Marathon Baby!

Posted: September 17, 2012 in Uncategorized

Saturday September 15, 2012

I woke up this morning and realized two things – I slept through the night without being interrupted by my cell phone and John had left hours before to take Barry McDonald to Goat Mountain to train.  I burst into tears in relief that we midwives had gotten a full night’s sleep.  They are rare these days.  Catching up is hard to do.

I also realized that although we are runners: Tara, Melissa, Sarah O, Jen, Wini and I are on a new sort of marathon.  We, like Barry, run for life for the same women; we just do it differently now.

I cried over that transition this morning.  Years ago it was me off on a morning training run armed with Gatorade and running an insane amount of miles.  Our daughter Morgan would skip school to bring me new clothes and drinks every hour.  The school never agreed that this was a legit stay home reason.   Running used to be a huge part of my life and rarely a day went by that I didn’t run.  Now I catch a few miles here and there hoping to stay fresh.

We run different marathons, but we run never the less.  Barry is running to highlight the women of our program.  He is highlighting maternal health at Heartline.  We midwives are working each day to make sure that health happens.  Like Barry, some days we feel like we can’t do another mile, and yet when the phone rings or the sun comes up for Barry, off we go putting one foot in front of the other.

Mostly we love what we do beyond measure.  Like runners love running.  Midwives love women and babies but somewhere mid-run we realize you can’t stop and go home when this ceases to be comfortable.  Tired means more coffee and chocolate not more sleep:  Walls are hit, walls are overcome.

Women come into the program prenatally.  They come with lifelong unmet health needs.  The blood pressures in this country leave me with my jaw hanging open.  They come with fears, they come with a hope that finally some mother and grandmother (that’s me) like figures will listen to them and help them.  All through their pregnancies they have health needs that have to be taken care of.  Births can be a sprint and we are lucky if we arrive on time (had one on the porch recently) or they can be a two day marathon where we are all hitting the wall of mile 20 and wish this baby would come.   Then postpartum is where maintenance begins.  A mom has to be encouraged to now put into place all the things she has learned in our program.  She and baby need constant monitoring.  Some go home at 24 hours others stay for a week or two depending on her situation.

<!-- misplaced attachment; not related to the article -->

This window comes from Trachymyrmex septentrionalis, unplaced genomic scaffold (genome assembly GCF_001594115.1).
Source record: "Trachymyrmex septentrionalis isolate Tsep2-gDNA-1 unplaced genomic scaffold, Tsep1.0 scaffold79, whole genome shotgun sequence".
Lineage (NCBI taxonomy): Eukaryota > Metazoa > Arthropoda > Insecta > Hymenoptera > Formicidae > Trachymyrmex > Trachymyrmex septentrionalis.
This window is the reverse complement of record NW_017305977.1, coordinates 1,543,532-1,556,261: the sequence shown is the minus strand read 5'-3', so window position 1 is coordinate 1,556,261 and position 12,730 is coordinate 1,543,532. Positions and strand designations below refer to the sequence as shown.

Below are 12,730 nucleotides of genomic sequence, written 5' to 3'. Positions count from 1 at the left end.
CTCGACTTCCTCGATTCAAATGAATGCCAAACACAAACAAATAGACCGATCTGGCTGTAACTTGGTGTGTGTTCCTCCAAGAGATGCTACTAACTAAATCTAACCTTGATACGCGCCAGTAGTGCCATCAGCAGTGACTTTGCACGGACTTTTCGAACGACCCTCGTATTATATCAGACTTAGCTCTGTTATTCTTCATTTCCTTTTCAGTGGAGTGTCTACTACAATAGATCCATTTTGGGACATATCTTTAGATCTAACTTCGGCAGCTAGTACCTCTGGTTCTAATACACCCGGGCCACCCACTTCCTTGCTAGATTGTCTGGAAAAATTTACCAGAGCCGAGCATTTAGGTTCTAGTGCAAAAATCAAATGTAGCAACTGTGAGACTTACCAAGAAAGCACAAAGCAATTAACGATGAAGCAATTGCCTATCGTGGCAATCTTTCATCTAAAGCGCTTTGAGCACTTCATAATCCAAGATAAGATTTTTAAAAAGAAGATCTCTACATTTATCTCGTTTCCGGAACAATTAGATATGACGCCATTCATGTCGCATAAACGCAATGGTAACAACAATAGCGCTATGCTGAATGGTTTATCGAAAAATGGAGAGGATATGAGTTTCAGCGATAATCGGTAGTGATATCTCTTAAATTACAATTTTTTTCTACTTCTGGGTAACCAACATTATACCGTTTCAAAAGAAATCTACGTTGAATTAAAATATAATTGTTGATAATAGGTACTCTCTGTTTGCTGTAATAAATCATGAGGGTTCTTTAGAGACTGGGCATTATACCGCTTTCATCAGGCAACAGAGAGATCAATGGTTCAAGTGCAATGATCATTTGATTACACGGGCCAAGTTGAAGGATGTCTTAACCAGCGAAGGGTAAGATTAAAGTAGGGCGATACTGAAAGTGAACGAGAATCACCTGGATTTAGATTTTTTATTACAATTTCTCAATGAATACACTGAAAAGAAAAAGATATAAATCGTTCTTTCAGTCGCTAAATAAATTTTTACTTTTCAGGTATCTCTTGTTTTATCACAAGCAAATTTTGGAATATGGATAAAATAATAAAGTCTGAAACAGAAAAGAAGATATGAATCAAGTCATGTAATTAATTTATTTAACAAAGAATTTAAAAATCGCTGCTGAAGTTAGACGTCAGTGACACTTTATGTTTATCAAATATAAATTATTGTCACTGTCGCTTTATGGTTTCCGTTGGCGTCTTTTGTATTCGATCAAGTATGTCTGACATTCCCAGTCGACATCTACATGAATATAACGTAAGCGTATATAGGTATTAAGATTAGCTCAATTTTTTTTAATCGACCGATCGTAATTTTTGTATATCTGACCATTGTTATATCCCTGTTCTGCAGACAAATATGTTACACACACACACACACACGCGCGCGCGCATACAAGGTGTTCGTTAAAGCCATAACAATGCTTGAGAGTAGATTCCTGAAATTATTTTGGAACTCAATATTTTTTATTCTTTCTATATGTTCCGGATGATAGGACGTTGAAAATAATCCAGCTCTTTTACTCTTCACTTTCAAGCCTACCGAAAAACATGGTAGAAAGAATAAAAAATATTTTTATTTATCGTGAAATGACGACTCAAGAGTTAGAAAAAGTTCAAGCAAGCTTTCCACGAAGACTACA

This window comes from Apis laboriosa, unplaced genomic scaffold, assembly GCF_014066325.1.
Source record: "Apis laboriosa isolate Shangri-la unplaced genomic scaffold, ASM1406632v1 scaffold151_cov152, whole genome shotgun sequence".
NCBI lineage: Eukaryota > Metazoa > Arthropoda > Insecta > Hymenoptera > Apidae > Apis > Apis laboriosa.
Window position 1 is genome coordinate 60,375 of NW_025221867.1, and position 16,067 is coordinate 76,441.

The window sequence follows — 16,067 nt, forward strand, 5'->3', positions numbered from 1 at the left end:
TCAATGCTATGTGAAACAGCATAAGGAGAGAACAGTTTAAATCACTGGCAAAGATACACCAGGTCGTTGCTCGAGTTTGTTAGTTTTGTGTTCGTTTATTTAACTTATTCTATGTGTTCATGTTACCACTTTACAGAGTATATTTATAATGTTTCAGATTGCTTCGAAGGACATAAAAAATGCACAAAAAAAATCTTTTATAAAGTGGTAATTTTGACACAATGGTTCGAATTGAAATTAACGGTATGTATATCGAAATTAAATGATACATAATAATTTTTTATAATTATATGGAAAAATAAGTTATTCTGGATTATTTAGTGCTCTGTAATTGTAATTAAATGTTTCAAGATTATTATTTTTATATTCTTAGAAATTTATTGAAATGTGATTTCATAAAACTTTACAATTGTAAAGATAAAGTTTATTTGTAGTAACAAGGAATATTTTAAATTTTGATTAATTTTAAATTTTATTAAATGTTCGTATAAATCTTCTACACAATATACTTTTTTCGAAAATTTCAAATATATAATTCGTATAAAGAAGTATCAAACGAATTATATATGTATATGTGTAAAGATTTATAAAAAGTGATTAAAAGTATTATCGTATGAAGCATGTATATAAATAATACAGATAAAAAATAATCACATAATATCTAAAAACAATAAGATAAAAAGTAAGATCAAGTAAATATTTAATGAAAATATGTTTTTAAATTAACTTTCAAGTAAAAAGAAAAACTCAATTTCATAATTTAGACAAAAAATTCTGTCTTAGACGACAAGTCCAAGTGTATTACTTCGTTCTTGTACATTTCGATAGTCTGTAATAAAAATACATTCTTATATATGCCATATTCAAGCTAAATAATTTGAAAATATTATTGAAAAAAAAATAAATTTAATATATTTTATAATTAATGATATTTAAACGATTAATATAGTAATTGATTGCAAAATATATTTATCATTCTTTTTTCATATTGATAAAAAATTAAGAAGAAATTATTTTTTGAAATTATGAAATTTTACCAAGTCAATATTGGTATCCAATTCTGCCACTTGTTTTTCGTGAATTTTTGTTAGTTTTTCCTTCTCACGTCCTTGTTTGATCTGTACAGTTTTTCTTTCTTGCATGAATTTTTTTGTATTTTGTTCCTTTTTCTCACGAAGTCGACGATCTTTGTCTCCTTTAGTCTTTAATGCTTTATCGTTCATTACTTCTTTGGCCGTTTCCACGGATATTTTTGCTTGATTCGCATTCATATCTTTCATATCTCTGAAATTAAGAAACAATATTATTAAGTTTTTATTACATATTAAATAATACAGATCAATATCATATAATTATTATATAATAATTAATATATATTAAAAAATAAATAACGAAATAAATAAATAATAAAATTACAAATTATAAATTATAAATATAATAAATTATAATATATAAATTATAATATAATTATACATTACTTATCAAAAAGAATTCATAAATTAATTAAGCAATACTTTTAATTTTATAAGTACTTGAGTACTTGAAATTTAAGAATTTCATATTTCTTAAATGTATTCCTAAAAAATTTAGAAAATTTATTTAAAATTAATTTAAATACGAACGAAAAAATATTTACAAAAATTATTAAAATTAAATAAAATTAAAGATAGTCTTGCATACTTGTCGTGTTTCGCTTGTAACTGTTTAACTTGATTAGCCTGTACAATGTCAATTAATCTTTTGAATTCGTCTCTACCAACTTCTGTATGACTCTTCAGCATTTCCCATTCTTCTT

All my years of running have taught me how to be a midwife.  You can go on when you think you can’t.  Running and birth have taught me the human body is an amazing machine and can do wondrous, difficult things.  The human spirit can rise up and accomplish incredible feats, push when there is no more strength, run when energy is gone.  Coaches in birth and running are invaluable figures who can be the key to success for a runner.  Midwives are coaches and protectors of the process of birth.  We stand beside our runners and step in when necessary.

While Barry runs up Goat mountain to bring awareness and huge money to our new maternity center site I’ll catch a few miles around the neighborhood knowing the cell phone might ring at any moment:

Mme John “I have contractions”, “my baby has a fever”, “I am bleeding”, “I lost my housing”, “my older child is sick”, “I have pelvic pain”, “I think I am in labor”, are just a few of the calls we get.  Women need to be heard.   Tara and I spend many the night fielding phone calls, consorting together on how to respond and meeting up at the maternity center.  Troy has talked many a women through contractions on the cell phone since he has the best language skills.  We may give him an honorary midwifery and ambulance driving medal for all his help!

Barry is running  the distance of several laborious marathons through the cities and villages of Haiti to bring awareness.   Maternal health in Haiti is deplorable.  We have hit on a method that works:  a small program seeing women weekly (or more) and ministering to the whole person until the baby is six months old.  This works so well we are twinning it on our land with a bigger center.

Midwives caring for women on an intimate level works.  Mom and baby thrive!   Families catch the vision.  We had a dad last week that said this baby will be breastfed for six months just like my wife learned in class!  Success!

We run for women!  We run for life!  We run because these women have no voice of their own.

Click here to learn more about Barry McDonald and the Run for Life.  Your support will help Heartline build a new Maternity Center where women and babies will be given the care that they deserve.

Press here to see a one minutes clip of Barry running in a Haitian town.

“I press on toward the goal for the prize of the upward call of God in Christ Jesus.”

Run on!

Beth McHoul


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